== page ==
Brake’s distraction advice ‘unrealistic’

12.00 | 7 January 2015 | | 4 comments

The Bristol Post says that advice provided by Brake to help drivers avoid being distracted is unrealistic and suggests the charity should “treat drivers with more respect if it wants them to take its advice seriously”.

The paper’s comments are in response to advice given by Brake in a press release issued earlier today.

The Bristol Post acknowledges “there is no doubt that modern technology in cars can distract motorists” and that “the latest plea to drivers by road safety charity Brake is a sensible one”.

The Bristol Post goes on to say: “But Brake goes further, asking drivers to set sat-navs and tune radios before they travel and not attempt to re-programme or change them while on the road.

“And that’s where the advice becomes unrealistic. Far from making roads more dangerous, tools like sat-navs have made it easier for drivers to concentrate on driving, without having to worry about which direction to take. Meanwhile, using the analogue alternative – holding and reading a paper map while driving – seems almost suicidal in comparison.

“And what driver is realistically going to pull over to change a radio channel or CD track?

“Brake’s sentiment is commendable – but the charity needs to treat drivers with more respect if it wants them to take its advice seriously.”


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    Good that someone finally recognised Brake’s bad attitude towards drivers and always seeing small potential negatives in everything instead of much larger positives. About time newspapers started throwing loaded surveys into the bin rather than reporting them verbatim. Not surprising that Brake can find Insurance Company partners for mutual benefit – more prosecutions mean higher insurance premiums for some. Of course, driver distraction is an issue – potential distraction is ever present, but drivers must manage distraction – choose a safe, stationary time to mess with something. Cars controls are much more ergonomically designed these days – often with steering controls for audio and cruise control. I’ve never come across a display only sat nav – they all have voice. I’ve had varying success with sat nav directions – often being directed down a track barely wide enough for a car, or finding my way safely in the dark to a place I’ve never been before, that I wouldn’t have found easily without sat nav. Worth remembering that there is much less death and injury on the roads due to 500 billion Vehicle Km than in the home, so well done 32 million drivers.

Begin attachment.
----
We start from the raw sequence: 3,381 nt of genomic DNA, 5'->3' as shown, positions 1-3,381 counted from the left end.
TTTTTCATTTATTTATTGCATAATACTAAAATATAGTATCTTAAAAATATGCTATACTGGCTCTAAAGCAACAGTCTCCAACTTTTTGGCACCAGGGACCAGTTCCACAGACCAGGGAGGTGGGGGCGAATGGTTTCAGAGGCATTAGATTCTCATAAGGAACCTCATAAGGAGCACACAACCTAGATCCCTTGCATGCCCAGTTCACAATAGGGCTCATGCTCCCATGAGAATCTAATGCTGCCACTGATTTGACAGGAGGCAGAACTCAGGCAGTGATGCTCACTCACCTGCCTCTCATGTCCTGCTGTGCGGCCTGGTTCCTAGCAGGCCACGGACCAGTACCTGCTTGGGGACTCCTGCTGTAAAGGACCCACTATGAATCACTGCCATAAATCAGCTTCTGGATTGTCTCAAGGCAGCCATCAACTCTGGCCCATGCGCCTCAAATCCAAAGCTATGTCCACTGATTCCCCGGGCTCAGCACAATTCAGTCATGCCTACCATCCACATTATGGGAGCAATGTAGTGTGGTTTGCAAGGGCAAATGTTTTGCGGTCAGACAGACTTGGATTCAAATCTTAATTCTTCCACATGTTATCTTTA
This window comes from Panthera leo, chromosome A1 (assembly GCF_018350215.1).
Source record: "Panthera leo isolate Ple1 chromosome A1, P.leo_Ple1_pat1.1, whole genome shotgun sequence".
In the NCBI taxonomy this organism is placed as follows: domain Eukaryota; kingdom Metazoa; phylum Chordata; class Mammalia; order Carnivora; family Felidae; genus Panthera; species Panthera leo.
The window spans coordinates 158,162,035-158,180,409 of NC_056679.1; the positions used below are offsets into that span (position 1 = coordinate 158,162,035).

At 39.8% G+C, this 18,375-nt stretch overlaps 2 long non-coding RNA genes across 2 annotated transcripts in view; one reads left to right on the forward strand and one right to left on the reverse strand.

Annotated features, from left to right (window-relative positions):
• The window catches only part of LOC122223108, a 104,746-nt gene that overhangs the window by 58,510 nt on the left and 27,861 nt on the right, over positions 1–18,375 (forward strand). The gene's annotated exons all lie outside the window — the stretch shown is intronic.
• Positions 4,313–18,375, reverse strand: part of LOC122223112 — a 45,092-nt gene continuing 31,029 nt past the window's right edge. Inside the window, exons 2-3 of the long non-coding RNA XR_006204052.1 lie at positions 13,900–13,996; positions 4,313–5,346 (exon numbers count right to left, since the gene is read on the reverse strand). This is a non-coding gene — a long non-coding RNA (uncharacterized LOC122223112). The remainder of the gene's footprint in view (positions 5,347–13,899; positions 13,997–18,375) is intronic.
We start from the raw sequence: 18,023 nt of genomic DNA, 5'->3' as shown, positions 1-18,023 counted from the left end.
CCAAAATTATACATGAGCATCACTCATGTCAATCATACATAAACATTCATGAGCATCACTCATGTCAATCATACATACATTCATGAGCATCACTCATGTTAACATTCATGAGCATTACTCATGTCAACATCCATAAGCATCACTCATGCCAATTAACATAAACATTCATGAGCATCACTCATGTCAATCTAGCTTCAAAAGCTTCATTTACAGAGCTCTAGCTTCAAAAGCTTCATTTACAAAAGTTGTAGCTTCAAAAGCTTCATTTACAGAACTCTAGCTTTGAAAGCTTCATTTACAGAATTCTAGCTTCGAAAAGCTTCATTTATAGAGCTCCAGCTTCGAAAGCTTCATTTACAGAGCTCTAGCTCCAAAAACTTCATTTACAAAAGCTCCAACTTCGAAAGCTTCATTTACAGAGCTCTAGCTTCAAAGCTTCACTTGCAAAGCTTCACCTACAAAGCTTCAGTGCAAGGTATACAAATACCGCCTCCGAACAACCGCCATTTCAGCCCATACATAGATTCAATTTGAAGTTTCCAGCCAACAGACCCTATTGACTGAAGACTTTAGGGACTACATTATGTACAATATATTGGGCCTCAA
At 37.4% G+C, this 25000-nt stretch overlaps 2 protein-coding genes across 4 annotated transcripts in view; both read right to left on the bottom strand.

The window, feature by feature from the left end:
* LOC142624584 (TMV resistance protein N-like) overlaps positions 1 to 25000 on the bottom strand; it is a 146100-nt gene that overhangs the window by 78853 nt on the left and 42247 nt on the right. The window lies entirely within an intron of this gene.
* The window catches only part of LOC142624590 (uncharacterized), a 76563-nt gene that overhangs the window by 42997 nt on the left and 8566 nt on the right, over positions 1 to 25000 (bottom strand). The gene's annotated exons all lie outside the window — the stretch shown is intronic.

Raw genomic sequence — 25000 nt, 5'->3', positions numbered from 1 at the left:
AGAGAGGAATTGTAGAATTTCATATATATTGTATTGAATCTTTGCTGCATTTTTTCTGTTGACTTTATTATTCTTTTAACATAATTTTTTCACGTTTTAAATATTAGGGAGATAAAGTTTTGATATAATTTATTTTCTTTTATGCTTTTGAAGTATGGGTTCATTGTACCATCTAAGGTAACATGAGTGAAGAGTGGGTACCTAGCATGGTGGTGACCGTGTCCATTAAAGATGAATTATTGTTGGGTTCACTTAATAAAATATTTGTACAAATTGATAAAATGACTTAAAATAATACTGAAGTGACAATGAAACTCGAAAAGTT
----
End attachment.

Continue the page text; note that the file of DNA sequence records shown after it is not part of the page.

Paul Biggs, Staffodshire
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    Changing the CD track or radio station is a single button operation, resetting a Sat Nav usually requires changing multiple screens and a keyboard input, we all know how tricky that is. We need to be sure the advice we give is reasonable, I would never tell a driver not to retune a radio…that would blow our credibility out of the water, but resetting a sat nav on the move is full of wrongness. Common sense is needed….

    Iain Temperton
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    The Bristol Post seems to ignore the fact that motor vehicles have the potential to kill and should be treated as such. Is the life of children so worthless to them that they consider driving without concentrating acceptable?

    Steve, merseyside
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    It must be a slow news day in Bristol. Isn’t the point of a satnav that you set it at the start of your journey and then it tells you how to get there? And if you have to change your destination mid-journey is it all that unrealistic to expect drivers to pull over for a few seconds rather than trying to look at the satnav screen while driving?
    This newspaper needs to be a bit more objective if it wants its readers to take it seriously.

    Tim Philpot, Wolverhampton
    Agree (0) | Disagree (0)

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